Although there are similarities in their purpose, there are distinct differences between analogies, metaphors, and similes.
An analogy is a literary device by which a writer likens two objects that are dissimilar but yet share common, often concealed features. Some analogies can be excessively extended by an overenthusiastic writer to make what they think is a clever comparison.
A simile is also known as an expressed analogy and is a literary device linking two dissimilar items using the words “as” or “like”. Many of us will remember as children learning many of these, such as “as good as gold”, “as smooth as a baby’s bottom”, “as tall as a mountain”, or “like a rolling stone” and “like ice in the sun it melts away” (both of these remind me of 1960s pop songs).
A metaphor is also known as an implied analogy and is a figure of speech by which an imaginative reference is made without strictly literal justification. An example would be that “Tom was a pillar of the community”, implying that he was strong and upright. These are much like similes but do not use “as” or “like” because the comparison is implied.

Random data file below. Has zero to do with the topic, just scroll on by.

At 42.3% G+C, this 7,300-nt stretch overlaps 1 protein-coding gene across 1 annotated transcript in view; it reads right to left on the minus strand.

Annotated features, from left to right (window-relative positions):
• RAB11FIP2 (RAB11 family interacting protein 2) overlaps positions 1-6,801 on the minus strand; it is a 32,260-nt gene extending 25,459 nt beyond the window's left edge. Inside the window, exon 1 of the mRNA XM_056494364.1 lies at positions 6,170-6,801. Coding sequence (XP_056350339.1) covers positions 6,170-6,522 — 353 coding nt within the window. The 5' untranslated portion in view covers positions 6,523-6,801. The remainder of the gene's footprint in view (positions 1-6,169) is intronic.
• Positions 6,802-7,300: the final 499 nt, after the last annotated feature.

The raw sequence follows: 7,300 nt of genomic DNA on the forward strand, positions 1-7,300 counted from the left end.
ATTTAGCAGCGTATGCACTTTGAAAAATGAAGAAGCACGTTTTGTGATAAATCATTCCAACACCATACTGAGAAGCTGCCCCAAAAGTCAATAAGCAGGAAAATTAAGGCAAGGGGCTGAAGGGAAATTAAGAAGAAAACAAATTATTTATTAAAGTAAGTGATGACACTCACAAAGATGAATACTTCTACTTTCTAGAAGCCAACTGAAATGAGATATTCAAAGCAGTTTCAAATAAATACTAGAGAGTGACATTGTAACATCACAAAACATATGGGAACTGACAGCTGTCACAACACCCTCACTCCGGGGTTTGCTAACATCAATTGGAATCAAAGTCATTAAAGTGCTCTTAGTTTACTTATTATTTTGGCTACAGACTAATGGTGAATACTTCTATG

A confusing metaphor is a type of analogy making comparisons between two things that are not alike but share some characteristic, such as in “She was a shadow of her former self”. The reader is not meant to take this literally.
A mixed metaphor is created when a neat and clean metaphor is combined with another, unrelated metaphor and can be amusing, tiresome, or a mash-up of clichés, depending on your own point of view or sense of humour. Some examples, courtesy of The Independent newspaper are:
“Ahmadinejad wields axe to cement his position”
Independent headline, 14 December 2010
“I don’t like it. When you open that Pandora’s box, you will find it full of Trojan horses”
Ernest Bevin, Labour Foreign Secretary, on the idea of a Council of Europe, 1948
“I’m kickstarting a drive to get employee ownership into the bloodstream”
Nick Clegg, 17 January 2012.
“Far-right vacuum could trigger ‘lone-wolf’ attacks”
Independent headline, 29 December 2012
“They’ve put all their eggs in one basket and it’s misfired”
Paul Merson, Sky football pundit, of West Ham’s purchase of Andy Carroll. From Vincent Clark
“Out of the hat on Monday night the Home Secretary produced the rabbit, the temporary provisions Bill, as her fig leaf to cover her major U-turn”
Simon Hughes, Lib Dem MP, 2008
“We’re like the canary down the mine. We’re the first people who pick up what’s going on out there and what we’re seeing at the moment is a boiling pot whose lid is coming off”
Markos Chrysostomou, Haringey Citizens Advice Bureau, on the effects of cuts, 19 November 2012